Opinion Number. 1800

Subject

WAR GRAVES AUTHORISATION OF WORK IN CONNECTION WITH WAR GRAVES: FAWKNER CEMETERY: SCOPE OF DEFENCE POWER: POWERS OF CEMETERY TRUSTEES

Key Legislation

CONSTITUTION s 51(vi): DEFENCE (TRANSITIONAL PROVISIONS) ACT 1946: NATIONAL SECURITY (GENERAL) REGULATIONs reg 37

Date
Client
The Secretary, Department of the Interior

I refer to your memorandum No. 47/800 of 8th April, 1947 concerning the proposal to erect concrete kerbings on war graves in the Fawkner civil cemetery.

Sub-regulations (6) and (7) of regulation 37 of the National Security (General) Regulations (as in force under the Defence (Transitional Provisions) Act 1946), so far as they are material, provide:

(6) Notwithstanding the provisions of any other law, any officer of the Armed Forces in charge of any unit of a Graves Registration Service or any Graves Registration and Enquiry Unit or the Secretary-General of the Anzac Agency of the Imperial War Graves Commission—

(a)  …

(b)  …; and

(c)  may enter or authorize any other person or persons to enter any cemetery and to inspect, maintain or carry out any work in connexion with the grave of any deceased member of the Armed Forces which is or has been maintained at public expense.

(7) In this regulation—

‘Armed Forces’ means any of the Armed Forces, or nursing services or women’s services auxiliary to the Armed Forces, of His Majesty or of any Power which is allied or associated with His Majesty in any war in which His Majesty is engaged;

I assume that the graves in question are those of members of the ‘Armed forces’ as defined in the regulation, and are, or have been, maintained at the public expense. On these assumptions, sub-regulation (6) clearly enables the Secretary-General (or any of the other specified officers) to authorize a contractor and his workmen to enter the Fawkner cemetery and to carry out any work (including the erection of concrete kerbings) on the graves concerned. The fact (if it is a fact) that the performance of the work is contrary to any State law or regulation would not affect the legality of any such action under the regulation.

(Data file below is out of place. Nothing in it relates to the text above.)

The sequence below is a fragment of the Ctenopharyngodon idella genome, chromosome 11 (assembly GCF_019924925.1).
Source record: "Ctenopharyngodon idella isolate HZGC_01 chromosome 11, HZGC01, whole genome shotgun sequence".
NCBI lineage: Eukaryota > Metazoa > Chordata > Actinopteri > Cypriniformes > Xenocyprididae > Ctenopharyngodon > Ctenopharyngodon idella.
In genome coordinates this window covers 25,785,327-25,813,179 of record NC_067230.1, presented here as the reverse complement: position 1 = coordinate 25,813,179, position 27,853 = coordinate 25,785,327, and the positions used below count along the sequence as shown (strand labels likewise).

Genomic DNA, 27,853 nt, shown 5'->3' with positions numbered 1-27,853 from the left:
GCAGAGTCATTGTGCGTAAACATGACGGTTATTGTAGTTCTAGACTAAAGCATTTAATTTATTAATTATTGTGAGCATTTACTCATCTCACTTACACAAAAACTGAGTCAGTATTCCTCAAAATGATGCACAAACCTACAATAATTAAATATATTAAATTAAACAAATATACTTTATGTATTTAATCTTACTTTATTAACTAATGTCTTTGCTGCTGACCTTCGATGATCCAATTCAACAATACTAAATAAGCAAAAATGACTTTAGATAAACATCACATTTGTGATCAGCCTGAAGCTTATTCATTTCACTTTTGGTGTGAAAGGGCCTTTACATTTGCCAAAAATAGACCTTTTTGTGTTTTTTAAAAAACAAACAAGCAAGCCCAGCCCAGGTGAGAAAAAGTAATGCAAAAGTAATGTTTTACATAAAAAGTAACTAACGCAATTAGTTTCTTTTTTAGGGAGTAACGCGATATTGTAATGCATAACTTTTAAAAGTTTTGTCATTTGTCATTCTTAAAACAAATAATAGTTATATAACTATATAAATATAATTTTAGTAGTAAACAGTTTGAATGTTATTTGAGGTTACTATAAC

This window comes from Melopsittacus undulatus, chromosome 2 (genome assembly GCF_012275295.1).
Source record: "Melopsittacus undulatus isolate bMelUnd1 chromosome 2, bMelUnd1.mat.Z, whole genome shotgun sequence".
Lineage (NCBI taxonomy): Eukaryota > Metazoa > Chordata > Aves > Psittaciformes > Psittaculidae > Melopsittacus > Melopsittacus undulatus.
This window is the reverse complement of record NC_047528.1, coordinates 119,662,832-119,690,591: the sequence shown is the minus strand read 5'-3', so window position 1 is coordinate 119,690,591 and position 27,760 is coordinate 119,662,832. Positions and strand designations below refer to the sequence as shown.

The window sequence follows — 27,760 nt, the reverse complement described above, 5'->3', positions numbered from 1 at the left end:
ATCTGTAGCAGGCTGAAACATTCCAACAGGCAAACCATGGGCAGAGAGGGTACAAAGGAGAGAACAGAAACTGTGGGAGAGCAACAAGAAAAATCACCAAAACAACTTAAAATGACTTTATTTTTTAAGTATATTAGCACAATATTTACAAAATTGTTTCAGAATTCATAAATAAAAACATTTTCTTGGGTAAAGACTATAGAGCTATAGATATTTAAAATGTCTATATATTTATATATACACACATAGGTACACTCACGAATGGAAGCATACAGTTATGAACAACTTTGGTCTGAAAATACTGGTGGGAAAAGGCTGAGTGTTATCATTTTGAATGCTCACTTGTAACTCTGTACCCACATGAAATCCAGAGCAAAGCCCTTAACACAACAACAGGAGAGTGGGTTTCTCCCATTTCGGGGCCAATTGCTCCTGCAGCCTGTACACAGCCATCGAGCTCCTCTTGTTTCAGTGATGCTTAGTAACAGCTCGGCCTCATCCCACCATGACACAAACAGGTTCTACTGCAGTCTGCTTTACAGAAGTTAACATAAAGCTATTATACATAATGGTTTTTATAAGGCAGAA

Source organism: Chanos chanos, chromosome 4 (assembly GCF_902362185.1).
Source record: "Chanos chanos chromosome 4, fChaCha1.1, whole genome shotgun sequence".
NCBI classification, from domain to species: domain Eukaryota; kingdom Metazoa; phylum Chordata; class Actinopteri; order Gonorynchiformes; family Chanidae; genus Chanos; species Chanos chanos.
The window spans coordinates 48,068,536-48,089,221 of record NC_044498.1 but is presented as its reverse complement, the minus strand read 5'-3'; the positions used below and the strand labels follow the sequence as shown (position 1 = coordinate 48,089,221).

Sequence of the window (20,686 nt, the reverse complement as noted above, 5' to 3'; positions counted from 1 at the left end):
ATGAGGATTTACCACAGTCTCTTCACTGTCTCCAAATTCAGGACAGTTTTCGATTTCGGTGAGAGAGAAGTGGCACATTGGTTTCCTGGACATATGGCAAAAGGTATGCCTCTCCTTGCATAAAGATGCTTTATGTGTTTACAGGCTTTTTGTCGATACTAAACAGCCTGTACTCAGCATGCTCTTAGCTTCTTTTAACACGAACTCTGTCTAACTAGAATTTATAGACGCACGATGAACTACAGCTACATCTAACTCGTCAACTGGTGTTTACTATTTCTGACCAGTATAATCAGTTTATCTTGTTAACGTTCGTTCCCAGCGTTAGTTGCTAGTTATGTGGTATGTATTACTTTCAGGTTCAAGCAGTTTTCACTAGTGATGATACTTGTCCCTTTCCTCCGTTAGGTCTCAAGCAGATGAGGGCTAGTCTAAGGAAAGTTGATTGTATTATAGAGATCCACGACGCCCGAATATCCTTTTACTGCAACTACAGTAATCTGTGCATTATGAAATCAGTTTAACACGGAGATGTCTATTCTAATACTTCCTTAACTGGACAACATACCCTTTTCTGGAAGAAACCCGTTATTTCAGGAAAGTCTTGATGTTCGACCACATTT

The question may arise, however, whether the cemetery authorities would be acting unlawfully if they caused the kerbings to be removed after erection. As the reference to ‘law’ in sub-regulation (6) includes a reference to State law (see definition of ‘law’—regulation 3(1)), any action to remove the kerbings in pursuance of a State law would plainly be invalid in view of the fact that regulation 37 operates notwithstanding the provisions of any other law. Regulation 37 does not, however, make it an offence to remove work authorized by Commonwealth law and, in the absence of a provision prohibiting such removal, the Commonwealth’s only remedy would be by way of suit for an injunction. If it is considered that there is a real probability of interference with the kerbings by the trustees, it may be wise to have the regulation amended so as to make any such interference an offence.

I have so far assumed that the relevant provisions of regulation 37 are valid. In my opinion there is little reason to doubt the validity of those provisions as an exercise of the defence power of the Commonwealth.

I should add that, if it is decided to authorize the work without the concurrence of the trustees, it would be advisable to give formal written authority to the contractor. I suggest that the assistance of the Deputy Crown Solicitor, Melbourne, might be obtained in preparing the form of authority.

[Vol. 37, p. 398]